As the season approaches, Chris Nole sits down for a chat with us about his instrumental Christmas album Toyland. Here’s the conversation in full.
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Hi Chris, thanks for your time. How did this new album – Toyland – evolve?
About two years ago I worked on a Christmas project where the vocalist recorded In The Bleak Midwinter. I became fascinated with the song and wondered what it would sound like just solo piano. After some experimentation I came up with a piano approach that I liked. At that point I knew I had to do another Christmas record with this kind of mood and texture. One by one I found traditional songs that I thought worked well with my solo piano arrangements. Those are the ten songs that ended up on Toyland.
Tell us a why you included God Rest Ye Merry, Gentlemen on this album.
The droning minor key and melody of God Rest Ye Merry, Gentlemen really intrigued me. When I added the counter melody in yet another minor key (it’s a relative minor to the root minor) on the intro and other spots, I knew I had what I was looking for on this track. There are a few other songs based in minor keys on this project. The minor key modes work very well with what I was wanting to do on Toyland.
We know all these songs are precious, and are included for a reason, but is there one song that you are really glad made it onto this album?
In the Bleak Midwinter and O Come, O Come Emmanuel were the first two songs to take shape for the record. I would have to say that they set the scene for the rest of the tracks. Originally, Go tell It on the Mountain was layered with other instrumentation (strings, bells, etc.). Listening back to my tracks (while still in production), I decided that the record needed some space. I stripped back Go Tell It on the Mountain to just solo piano and pulled out some things on a few other tracks. Listening to one song at a time is usually how most of us artists/producers work, but after listening to all ten tracks in sequence, I knew I wanted to make some adjustments – mainly scaling back some of the additional instruments and sounds to expose more of the piano.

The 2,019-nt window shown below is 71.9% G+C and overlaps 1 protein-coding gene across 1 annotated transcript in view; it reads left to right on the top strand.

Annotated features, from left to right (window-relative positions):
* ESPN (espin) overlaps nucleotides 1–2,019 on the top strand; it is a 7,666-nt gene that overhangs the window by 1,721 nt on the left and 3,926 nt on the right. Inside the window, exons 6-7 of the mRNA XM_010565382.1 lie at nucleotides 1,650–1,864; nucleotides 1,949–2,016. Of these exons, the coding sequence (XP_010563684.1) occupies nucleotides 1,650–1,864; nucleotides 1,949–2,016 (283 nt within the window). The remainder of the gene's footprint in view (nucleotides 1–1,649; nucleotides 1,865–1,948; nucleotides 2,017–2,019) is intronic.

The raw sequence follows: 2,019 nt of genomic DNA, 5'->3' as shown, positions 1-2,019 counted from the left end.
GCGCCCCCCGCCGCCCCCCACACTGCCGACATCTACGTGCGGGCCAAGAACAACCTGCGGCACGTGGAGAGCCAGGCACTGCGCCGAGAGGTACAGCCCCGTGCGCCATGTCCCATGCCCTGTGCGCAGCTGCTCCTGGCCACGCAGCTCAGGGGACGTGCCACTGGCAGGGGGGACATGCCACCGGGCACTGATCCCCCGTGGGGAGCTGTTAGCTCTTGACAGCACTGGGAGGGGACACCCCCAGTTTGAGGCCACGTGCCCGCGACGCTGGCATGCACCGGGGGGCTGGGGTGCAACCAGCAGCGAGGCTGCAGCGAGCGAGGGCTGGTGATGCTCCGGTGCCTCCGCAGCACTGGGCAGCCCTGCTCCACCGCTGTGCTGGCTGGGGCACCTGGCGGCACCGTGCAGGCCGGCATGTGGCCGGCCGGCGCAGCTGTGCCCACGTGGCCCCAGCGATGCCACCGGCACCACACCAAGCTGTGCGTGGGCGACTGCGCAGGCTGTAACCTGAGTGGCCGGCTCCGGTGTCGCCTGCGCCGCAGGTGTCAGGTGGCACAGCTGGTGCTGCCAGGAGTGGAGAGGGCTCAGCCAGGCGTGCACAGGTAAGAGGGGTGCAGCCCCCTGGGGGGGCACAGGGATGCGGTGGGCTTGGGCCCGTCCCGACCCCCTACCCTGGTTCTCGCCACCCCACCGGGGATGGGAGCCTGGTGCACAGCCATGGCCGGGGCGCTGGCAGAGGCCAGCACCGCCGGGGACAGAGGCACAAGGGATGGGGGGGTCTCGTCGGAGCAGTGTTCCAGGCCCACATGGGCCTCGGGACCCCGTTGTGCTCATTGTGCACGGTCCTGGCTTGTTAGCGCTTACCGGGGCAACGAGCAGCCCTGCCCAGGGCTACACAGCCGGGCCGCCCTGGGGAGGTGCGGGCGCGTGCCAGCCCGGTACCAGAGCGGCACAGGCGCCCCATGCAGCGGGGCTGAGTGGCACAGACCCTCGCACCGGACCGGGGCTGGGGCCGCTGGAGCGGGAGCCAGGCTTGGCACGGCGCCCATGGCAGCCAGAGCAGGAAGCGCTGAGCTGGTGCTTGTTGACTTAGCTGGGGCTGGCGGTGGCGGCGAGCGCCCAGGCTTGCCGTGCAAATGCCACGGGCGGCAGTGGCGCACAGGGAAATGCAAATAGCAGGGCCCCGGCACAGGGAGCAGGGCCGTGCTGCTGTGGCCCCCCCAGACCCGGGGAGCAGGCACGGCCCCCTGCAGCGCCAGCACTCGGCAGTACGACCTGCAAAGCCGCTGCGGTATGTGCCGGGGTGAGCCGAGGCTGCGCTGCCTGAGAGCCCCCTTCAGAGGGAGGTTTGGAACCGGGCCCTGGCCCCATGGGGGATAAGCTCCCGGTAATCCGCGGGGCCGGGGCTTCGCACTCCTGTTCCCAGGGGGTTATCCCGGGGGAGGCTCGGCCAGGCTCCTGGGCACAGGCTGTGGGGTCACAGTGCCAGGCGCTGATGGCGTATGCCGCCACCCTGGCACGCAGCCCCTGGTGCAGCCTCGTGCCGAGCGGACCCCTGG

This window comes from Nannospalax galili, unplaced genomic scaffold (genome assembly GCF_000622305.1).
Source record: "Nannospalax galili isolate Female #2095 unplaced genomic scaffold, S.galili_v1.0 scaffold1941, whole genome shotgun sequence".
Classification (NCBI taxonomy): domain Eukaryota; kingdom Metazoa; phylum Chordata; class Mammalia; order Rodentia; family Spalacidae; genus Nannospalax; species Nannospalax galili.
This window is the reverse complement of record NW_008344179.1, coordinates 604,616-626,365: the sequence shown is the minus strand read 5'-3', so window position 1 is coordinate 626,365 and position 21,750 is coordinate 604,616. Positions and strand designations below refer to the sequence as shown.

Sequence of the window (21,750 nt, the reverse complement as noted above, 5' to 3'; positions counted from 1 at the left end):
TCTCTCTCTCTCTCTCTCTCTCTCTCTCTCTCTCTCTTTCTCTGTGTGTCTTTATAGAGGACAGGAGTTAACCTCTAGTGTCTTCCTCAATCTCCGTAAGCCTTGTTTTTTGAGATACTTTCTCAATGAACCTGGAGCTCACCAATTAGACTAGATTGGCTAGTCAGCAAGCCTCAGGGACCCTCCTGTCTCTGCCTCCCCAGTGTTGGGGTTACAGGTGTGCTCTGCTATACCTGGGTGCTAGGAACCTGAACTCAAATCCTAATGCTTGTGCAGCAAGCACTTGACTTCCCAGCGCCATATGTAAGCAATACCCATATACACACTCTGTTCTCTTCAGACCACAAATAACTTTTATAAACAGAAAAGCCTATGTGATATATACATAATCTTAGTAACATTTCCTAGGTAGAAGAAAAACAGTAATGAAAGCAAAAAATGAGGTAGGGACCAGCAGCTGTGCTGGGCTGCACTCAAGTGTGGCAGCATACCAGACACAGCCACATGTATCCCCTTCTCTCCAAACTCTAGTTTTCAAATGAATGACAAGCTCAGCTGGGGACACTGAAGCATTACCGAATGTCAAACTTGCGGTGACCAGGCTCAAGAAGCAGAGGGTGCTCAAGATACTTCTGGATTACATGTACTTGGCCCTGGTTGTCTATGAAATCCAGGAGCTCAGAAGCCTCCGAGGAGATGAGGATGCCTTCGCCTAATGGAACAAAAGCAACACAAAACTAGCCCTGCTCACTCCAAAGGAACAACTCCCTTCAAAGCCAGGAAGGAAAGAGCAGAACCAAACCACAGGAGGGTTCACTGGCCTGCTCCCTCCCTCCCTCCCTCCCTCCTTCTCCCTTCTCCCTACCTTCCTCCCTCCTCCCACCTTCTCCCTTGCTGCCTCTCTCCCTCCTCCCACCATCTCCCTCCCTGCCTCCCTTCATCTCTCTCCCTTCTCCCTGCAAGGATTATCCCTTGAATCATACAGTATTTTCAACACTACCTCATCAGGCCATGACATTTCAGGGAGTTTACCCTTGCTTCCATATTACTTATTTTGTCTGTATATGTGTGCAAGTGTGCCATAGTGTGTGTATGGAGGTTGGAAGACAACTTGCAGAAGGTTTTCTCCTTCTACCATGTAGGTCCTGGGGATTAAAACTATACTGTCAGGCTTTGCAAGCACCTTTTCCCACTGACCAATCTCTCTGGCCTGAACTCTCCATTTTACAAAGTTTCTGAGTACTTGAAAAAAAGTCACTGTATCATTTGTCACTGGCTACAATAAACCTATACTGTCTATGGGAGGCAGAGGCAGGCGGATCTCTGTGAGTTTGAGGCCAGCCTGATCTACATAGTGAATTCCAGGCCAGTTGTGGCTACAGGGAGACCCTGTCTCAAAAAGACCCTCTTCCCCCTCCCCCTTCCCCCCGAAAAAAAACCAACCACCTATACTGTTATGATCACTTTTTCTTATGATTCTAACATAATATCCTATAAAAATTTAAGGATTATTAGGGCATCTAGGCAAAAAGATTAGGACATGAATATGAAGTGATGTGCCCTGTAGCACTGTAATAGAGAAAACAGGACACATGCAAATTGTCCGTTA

How does this album differ from your A Chris Nole Christmas album?
With A Chris Nole Christmas, I was in a boisterous and bluesy frame of mind. On Toyland, I was going for a more subdued ethereal sound.
What Christmas albums did you grow up listening to?
Vince Guaraldi’s A Charlie Brown Christmas is pretty hard to beat – especially for us piano players. The vocal harmonies on The Beach Boys Christmas Album still amaze me. These two records are a must at our house during the holidays. Throughout my musical career, I’ve had to learn and play many of the classic Christmas songs on gigs. I really appreciate the intricate arrangements on so many of the iconic tunes. Many of them have very advanced chord structures and melodies that can be quite challenging. ‘Tis the season to be brushing up on your Christmas music chops!
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